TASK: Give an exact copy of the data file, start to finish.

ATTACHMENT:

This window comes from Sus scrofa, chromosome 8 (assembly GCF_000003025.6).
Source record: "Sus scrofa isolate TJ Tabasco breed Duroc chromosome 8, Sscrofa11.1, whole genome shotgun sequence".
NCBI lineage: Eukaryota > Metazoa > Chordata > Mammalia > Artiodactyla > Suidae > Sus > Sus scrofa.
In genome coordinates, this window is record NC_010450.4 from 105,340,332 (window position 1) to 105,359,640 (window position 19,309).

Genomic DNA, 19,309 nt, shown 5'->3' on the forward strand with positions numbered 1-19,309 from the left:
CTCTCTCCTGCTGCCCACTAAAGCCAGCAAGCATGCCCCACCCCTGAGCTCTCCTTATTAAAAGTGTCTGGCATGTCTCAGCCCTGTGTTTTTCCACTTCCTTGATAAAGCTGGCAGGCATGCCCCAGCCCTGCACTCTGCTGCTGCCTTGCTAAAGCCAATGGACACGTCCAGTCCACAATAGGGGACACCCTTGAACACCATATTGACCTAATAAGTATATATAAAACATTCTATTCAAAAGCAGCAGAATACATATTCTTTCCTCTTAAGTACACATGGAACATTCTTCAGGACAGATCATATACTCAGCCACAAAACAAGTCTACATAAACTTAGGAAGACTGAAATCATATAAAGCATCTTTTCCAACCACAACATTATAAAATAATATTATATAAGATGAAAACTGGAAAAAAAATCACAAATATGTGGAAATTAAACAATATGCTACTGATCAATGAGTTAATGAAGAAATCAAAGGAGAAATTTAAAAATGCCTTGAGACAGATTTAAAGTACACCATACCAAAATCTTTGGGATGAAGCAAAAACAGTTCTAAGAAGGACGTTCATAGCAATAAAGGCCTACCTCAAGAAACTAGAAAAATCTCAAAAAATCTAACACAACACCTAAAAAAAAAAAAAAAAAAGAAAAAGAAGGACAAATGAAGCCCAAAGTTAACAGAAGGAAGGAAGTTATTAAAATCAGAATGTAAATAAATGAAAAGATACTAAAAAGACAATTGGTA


This window comes from Sus scrofa, chromosome 8 (assembly GCF_000003025.6).
Source record: "Sus scrofa isolate TJ Tabasco breed Duroc chromosome 8, Sscrofa11.1, whole genome shotgun sequence".
NCBI lineage: Eukaryota > Metazoa > Chordata > Mammalia > Artiodactyla > Suidae > Sus > Sus scrofa.
In genome coordinates, this window is record NC_010450.4 from 105,340,332 (window position 1) to 105,359,640 (window position 19,309).

Genomic DNA, 19,309 nt, shown 5'->3' on the forward strand with positions numbered 1-19,309 from the left:
CTCTCTCCTGCTGCCCACTAAAGCCAGCAAGCATGCCCCACCCCTGAGCTCTCCTTATTAAAAGTGTCTGGCATGTCTCAGCCCTGTGTTTTTCCACTTCCTTGATAAAGCTGGCAGGCATGCCCCAGCCCTGCACTCTGCTGCTGCCTTGCTAAAGCCAATGGACACGTCCAGTCCACAATAGGGGACACCCTTGAACACCATATTGACCTAATAAGTATATATAAAACATTCTATTCAAAAGCAGCAGAATACATATTCTTTCCTCTTAAGTACACATGGAACATTCTTCAGGACAGATCATATACTCAGCCACAAAACAAGTCTACATAAACTTAGGAAGACTGAAATCATATAAAGCATCTTTTCCAACCACAACATTATAAAATAATATTATATAAGATGAAAACTGGAAAAAAAATCACAAATATGTGGAAATTAAACAATATGCTACTGATCAATGAGTTAATGAAGAAATCAAAGGAGAAATTTAAAAATGCCTTGAGACAGATTTAAAGTACACCATACCAAAATCTTTGGGATGAAGCAAAAACAGTTCTAAGAAGGACGTTCATAGCAATAAAGGCCTACCTCAAGAAACTAGAAAAATCTCAAAAAATCTAACACAACACCTAAAAAAAAAAAAAAAAAAGAAAAAGAAGGACAAATGAAGCCCAAAGTTAACAGAAGGAAGGAAGTTATTAAAATCAGAATGTAAATAAATGAAAAGATACTAAAAAGACAATTGGTA